Straw Ban (Photo)

A patron of The Spoke takes a straw-less sip of water, July 19, 2018.

Working with charity, this summer I learned is that many so-called “environmentalists” — who preached recycling, veganism and metal straws — don’t actually care that much. 

I will preface this by saying I myself am not the perfect environmentalist. I've bought from brands who fail to employ the best practices, but having the opportunity to work as a fundraiser for environmental charities this summer has opened my eyes to the hypocrisy that sometimes follows environmental activists. 

In an attempt to reduce ocean waste, Canada has promised to ban harmful single-use plastics by 2021. An initiative modelled after the European Union and other countries, we are finally seeing our country take positive steps to tackle climate change.

And while reusable straw owners, vegans and zero-waste activists shout hurrah, think — how much did you really help?

You may have bought a reusable straw, bamboo forks and wooden hangers; maybe you side-eyed someone using a plastic bag. Ignorantly, you could have thrown out your perfectly intact plastic hangers and metal cutlery to enter some landfill to make room for your new “eco-friendly,” packaged in plastic, fuel-transported products so you feel like you’re making a difference.

And while I understand the need to buy reusable products to become eco-friendly, instead of falling prey to that consumerist angle, we should be recycling what we already have. Rather than buying that new “totally cute” tote bag from Aritzia, make it yourself from old cloth. Get your reusable water bottle from a thrift store. Source your glass jars from garage sales. 

And honestly, yelling at someone for printing out their notes and claiming they’re single-handedly ruining our planet while you avidly recycle is still not enough.

Individually adopting a zero-waste lifestyle will not make a difference. It would take billions of people and a whole lot of time that our planet does not have. While many of you tell yourselves you’re making a tangible difference, your support should be going to the groups that are experts at inciting action.

The Environmental Defense has been fighting this battle long before "saving the turtles" became the new rave. Made up of over 25 lawyers, scientists and community members, the Environmental Defense is a group with the power to spur change on a large scale — but they have their work cut out for them. Currently, they work with government boards across Canada to develop sustainable policies that keep plastic out of the environment, establish environmental protocols and push our country to become an international leader in eco-friendly policy.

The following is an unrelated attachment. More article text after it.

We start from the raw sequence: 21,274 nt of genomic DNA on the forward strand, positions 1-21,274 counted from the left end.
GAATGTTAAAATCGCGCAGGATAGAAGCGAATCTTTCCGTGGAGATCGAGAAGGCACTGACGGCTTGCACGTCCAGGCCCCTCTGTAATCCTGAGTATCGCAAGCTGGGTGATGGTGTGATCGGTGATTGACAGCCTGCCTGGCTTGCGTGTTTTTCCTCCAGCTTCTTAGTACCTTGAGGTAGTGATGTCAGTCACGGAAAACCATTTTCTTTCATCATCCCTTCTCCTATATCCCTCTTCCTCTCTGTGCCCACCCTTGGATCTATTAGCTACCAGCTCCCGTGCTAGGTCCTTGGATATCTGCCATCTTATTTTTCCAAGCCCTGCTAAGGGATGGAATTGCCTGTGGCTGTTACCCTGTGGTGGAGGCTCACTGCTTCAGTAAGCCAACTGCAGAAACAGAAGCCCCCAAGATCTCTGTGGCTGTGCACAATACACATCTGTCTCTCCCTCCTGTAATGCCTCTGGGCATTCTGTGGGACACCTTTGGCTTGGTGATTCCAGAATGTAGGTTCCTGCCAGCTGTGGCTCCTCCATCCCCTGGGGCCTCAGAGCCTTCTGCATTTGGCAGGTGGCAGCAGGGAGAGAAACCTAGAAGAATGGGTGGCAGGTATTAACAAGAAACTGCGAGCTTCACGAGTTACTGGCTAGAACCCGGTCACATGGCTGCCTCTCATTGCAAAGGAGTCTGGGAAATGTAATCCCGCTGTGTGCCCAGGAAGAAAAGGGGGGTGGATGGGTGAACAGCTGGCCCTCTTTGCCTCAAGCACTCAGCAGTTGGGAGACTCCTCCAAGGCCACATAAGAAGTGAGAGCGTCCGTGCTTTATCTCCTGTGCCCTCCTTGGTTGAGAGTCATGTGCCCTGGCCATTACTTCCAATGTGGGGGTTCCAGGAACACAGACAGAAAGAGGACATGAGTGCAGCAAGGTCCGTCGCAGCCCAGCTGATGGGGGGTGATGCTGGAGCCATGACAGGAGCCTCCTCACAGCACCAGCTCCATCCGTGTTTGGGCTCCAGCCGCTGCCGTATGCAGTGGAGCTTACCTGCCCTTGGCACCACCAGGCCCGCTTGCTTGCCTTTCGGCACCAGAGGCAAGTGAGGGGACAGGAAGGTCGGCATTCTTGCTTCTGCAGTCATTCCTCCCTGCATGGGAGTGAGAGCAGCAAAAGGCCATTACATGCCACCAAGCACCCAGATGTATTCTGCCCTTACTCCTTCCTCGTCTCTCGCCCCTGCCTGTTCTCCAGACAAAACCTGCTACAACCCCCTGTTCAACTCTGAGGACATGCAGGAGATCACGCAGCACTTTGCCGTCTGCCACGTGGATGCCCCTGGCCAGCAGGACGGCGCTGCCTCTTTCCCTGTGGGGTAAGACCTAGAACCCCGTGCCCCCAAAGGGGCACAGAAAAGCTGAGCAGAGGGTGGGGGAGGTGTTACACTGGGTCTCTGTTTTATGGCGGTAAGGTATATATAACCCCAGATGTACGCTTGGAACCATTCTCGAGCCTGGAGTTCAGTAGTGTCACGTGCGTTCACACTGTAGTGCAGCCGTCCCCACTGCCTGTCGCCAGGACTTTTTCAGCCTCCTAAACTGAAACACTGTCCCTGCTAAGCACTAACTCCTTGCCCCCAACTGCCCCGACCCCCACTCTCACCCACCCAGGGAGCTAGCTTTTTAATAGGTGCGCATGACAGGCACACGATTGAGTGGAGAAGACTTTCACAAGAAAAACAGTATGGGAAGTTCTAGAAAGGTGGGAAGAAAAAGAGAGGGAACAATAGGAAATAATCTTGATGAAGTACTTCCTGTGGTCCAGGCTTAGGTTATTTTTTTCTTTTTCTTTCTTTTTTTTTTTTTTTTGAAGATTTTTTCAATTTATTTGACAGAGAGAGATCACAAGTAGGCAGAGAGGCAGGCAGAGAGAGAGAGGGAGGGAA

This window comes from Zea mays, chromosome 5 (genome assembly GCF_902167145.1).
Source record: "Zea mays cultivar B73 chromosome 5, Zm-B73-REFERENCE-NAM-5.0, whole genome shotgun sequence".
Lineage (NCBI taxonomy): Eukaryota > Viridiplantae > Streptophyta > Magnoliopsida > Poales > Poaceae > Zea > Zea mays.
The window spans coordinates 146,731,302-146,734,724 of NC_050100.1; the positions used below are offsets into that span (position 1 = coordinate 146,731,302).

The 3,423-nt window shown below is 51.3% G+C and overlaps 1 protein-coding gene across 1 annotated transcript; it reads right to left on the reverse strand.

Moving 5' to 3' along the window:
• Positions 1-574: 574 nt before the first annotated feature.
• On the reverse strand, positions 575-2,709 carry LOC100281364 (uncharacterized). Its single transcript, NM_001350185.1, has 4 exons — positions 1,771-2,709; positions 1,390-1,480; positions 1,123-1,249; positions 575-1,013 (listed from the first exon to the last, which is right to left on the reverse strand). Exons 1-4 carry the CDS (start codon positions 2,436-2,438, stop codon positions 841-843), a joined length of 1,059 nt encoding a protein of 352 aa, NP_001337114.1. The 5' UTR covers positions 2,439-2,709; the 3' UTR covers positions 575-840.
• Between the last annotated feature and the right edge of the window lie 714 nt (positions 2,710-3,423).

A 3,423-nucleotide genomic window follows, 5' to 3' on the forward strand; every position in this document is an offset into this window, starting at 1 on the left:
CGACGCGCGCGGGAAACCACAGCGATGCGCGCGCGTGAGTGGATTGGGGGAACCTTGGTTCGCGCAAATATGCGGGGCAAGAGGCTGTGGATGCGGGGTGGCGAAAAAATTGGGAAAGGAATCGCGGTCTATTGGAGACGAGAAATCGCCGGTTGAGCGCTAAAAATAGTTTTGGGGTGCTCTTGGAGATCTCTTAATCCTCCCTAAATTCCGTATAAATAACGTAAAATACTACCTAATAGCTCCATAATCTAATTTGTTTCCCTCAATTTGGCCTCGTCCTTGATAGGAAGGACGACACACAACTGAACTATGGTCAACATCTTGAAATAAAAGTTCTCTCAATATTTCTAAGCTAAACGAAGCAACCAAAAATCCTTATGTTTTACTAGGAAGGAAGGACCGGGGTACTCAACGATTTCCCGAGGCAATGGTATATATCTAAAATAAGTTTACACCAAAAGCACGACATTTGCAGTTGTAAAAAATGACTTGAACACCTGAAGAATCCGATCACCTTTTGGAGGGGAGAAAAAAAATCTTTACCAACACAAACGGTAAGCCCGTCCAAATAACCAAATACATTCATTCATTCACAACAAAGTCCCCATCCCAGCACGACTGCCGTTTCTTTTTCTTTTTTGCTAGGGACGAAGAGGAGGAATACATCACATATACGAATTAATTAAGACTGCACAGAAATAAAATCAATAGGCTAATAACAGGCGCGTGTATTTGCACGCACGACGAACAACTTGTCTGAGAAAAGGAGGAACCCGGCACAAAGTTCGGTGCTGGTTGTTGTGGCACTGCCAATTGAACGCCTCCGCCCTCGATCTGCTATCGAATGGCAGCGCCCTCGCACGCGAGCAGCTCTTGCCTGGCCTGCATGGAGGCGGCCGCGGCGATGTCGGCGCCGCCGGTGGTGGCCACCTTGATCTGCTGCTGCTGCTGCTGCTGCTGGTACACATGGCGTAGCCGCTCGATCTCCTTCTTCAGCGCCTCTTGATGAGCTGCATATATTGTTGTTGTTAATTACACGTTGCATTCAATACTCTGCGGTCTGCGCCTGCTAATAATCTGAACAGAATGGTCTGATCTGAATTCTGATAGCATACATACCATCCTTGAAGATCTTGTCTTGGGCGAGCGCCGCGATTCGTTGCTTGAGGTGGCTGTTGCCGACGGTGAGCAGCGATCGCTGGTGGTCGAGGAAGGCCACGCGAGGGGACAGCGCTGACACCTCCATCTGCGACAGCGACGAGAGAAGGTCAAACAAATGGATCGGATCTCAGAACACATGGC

And they’re not the only one. Organizations like GreenPeace, Stand, and the Council of Canadians are working to protect our environment by actively demanding change from politicians and creating eco-friendly legislation. 

If the bulk of you metal straw owners are genuinely passionate about saving the earth — donate. Sign up to be a monthly donor: even pledging $5 a month makes a difference. It allows organizations that do make large scale differences, like delaying the construction of the Trans Mountain pipeline, to sustainably continue their work and gain political recognition.

And of course you have excuses not to. Having worked in charitable fundraising and having talked to students, the common reasons you just can’t donate are ”I’m broke,” “rent is too high,” and “I really care but I just bought my textbooks.”  

If many you can spend $12 on shots, beer or a joint, then you can spend $5 to save the orcas.

So buy your reusable merch. Get a shirt that says “stop the pipeline.” Act like you care. Maybe you do. But if you can’t support the cause in a way that actually helps, you just don’t care enough.


Coordinating Editor

Taniya was a culture editor for volume 113 of the Gazette. She is a coordinating editor for sports and culture for volume 114 of the Gazette.

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